Sports

Atlanta Falcons’ Food Menu Bucks Trend To Offer Cheaper Eats

Atlanta Falcons president and CEO Rich McKay is reflected in a screen displaying the proposed concession stand menu prices inside the Falcons new stadium currently under construction Monday, May 16, 2016, in Atlanta. Falcons owner Arthur Blank says the Mercedes-Benz Stadium is on schedule to open in June, 2017 as scheduled and he's hoping it will be announced next week as the site of a Super Bowl. The Falcons also unveiled their new food and beverage plan which includes $2 hot dogs and soft drinks, a sharp decrease from current prices at the Georgia Dome. (AP Photo/David Goldman)
Atlanta Falcons president and CEO Rich McKay is reflected in a screen displaying the proposed concession stand menu prices inside the Falcons new stadium currently under construction Monday, May 16, 2016, in Atlanta. Falcons owner Arthur Blank says the Mercedes-Benz Stadium is on schedule to open in June, 2017 as scheduled and he's hoping it will be announced next week as the site of a Super Bowl. The Falcons also unveiled their new food and beverage plan which includes $2 hot dogs and soft drinks, a sharp decrease from current prices at the Georgia Dome. (AP Photo/David Goldman)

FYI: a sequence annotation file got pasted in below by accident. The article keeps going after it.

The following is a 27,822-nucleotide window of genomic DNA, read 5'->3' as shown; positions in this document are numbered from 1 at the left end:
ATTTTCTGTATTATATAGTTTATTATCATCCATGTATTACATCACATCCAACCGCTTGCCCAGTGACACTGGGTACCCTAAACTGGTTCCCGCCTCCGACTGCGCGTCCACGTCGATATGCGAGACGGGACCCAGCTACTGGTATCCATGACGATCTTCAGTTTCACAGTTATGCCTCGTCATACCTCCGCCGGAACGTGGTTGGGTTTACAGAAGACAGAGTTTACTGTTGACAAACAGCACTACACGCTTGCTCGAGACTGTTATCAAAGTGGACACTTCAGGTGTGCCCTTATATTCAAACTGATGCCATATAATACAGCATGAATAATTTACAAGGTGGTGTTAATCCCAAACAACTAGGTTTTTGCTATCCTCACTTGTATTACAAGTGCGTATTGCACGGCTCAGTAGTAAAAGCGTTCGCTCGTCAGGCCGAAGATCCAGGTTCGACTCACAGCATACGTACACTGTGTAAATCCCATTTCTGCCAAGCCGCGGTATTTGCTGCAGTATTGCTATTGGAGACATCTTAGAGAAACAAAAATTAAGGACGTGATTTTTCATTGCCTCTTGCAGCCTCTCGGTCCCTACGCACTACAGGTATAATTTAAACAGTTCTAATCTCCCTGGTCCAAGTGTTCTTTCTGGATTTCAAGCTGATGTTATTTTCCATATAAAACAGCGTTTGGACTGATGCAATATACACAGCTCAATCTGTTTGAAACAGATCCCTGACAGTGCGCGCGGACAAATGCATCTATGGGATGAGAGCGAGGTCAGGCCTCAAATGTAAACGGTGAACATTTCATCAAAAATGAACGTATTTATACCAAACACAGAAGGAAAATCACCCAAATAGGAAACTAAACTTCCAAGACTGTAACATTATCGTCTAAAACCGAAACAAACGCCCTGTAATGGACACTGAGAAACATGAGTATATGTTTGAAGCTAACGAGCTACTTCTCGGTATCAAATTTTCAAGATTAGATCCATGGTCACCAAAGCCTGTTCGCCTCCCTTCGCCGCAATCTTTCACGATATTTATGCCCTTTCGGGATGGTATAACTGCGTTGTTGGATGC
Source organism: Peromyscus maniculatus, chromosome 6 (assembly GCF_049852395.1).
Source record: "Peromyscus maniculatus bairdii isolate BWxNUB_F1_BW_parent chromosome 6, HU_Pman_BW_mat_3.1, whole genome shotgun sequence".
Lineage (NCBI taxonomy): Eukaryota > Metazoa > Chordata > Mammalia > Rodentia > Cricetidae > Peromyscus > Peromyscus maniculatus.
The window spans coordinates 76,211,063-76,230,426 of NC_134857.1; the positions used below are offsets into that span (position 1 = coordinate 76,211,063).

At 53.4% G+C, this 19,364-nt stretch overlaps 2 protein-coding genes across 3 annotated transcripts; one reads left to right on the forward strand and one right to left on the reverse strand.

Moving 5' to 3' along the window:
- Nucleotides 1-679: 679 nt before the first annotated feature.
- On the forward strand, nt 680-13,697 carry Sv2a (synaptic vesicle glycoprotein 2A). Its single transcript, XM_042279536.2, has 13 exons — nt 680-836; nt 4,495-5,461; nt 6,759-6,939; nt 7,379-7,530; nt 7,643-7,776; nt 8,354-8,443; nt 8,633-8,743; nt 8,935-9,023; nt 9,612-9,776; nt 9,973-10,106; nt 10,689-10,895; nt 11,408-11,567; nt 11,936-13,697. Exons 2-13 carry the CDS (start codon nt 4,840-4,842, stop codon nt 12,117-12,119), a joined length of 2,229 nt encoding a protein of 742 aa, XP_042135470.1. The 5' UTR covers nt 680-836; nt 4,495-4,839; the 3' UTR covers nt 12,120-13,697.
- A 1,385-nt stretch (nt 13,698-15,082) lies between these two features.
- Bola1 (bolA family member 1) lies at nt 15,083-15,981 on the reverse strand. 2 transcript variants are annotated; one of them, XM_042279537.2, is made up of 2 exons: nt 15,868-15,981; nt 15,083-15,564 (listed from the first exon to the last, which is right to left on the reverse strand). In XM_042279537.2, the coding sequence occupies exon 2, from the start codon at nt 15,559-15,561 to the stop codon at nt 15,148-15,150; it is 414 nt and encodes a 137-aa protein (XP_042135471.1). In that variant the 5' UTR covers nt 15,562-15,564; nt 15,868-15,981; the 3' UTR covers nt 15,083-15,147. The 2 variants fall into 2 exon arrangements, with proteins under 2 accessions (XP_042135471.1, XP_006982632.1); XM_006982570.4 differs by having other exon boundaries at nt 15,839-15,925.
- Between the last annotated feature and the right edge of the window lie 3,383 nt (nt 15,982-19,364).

Credit David Goldman / Associated Press
'Add to My List' icon 'Added to My List' icon Add to My List In My List

The Atlanta Falcons want to feed their fans for less. Today Arthur Blank announced that concessions pricing at the Mercedes-Benz Stadium will be priced below the average for NFL stadiums.

Two dollars for sodas and water, $3 for snacks like nachos and pizza, and a domestic beer will cost $5.

JC Bradbury, a sports management economist with Kennesaw State University, said the price change isn’t just from the goodness of the Falcon management’s hearts.

“You want to get as much money out of the rich guy as you can, without cutting off the poor guy – and I’m using extreme generalizations here,” Bradbury said.

He said the Falcons’ move makes sense, because food and drinks are included in many of the premium seating packages.

“If you just watch Falcons games on television, it’s a sell out, but you have to put air quotes around ‘sell-out.’ There are lots of empty seats.”

Bradbury said this move is about filling those seats, which he said makes the game more fun to watch.

Tim Kellison, an assistant professor at Georgia State University focusing on sports administration, said the Falcons’ move bucks a trend at professional football stadiums.

“Dating back to 2013, there’s been steady increase in the cost of menu items that would affect a family of four,” Kellison said.

Falcons and Atlanta United owner Arthur Blank said the pricing is a response to fan surveys, and will be standard beyond just the opening year.

There will also be more places to buy concessions than in the Georgia Dome.